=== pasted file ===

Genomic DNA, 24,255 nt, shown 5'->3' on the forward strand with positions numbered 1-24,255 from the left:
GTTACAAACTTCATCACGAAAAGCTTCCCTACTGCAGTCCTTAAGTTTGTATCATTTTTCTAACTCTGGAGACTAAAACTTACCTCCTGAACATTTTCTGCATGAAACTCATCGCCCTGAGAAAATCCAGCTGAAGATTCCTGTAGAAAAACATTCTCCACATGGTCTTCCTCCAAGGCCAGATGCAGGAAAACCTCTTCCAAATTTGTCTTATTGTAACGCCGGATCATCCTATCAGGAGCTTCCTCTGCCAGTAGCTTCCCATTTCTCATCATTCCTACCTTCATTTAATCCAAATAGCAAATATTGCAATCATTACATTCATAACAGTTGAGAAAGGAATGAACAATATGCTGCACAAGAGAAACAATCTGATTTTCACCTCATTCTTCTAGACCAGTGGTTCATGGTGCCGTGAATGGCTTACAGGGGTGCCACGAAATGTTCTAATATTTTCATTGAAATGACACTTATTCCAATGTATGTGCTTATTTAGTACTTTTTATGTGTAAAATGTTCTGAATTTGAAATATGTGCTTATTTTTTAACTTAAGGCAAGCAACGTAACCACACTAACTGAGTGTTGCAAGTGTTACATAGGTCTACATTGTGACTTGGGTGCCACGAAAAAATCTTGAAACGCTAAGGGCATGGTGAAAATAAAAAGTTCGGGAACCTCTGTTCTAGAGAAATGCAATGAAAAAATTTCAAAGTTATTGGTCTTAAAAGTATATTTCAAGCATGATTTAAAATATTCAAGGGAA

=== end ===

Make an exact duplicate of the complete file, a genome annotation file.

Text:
Genomic DNA, 24,255 nt, shown 5'->3' on the forward strand with positions numbered 1-24,255 from the left:
GTTACAAACTTCATCACGAAAAGCTTCCCTACTGCAGTCCTTAAGTTTGTATCATTTTTCTAACTCTGGAGACTAAAACTTACCTCCTGAACATTTTCTGCATGAAACTCATCGCCCTGAGAAAATCCAGCTGAAGATTCCTGTAGAAAAACATTCTCCACATGGTCTTCCTCCAAGGCCAGATGCAGGAAAACCTCTTCCAAATTTGTCTTATTGTAACGCCGGATCATCCTATCAGGAGCTTCCTCTGCCAGTAGCTTCCCATTTCTCATCATTCCTACCTTCATTTAATCCAAATAGCAAATATTGCAATCATTACATTCATAACAGTTGAGAAAGGAATGAACAATATGCTGCACAAGAGAAACAATCTGATTTTCACCTCATTCTTCTAGACCAGTGGTTCATGGTGCCGTGAATGGCTTACAGGGGTGCCACGAAATGTTCTAATATTTTCATTGAAATGACACTTATTCCAATGTATGTGCTTATTTAGTACTTTTTATGTGTAAAATGTTCTGAATTTGAAATATGTGCTTATTTTTTAACTTAAGGCAAGCAACGTAACCACACTAACTGAGTGTTGCAAGTGTTACATAGGTCTACATTGTGACTTGGGTGCCACGAAAAAATCTTGAAACGCTAAGGGCATGGTGAAAATAAAAAGTTCGGGAACCTCTGTTCTAGAGAAATGCAATGAAAAAATTTCAAAGTTATTGGTCTTAAAAGTATATTTCAAGCATGATTTAAAATATTCAAGGGAA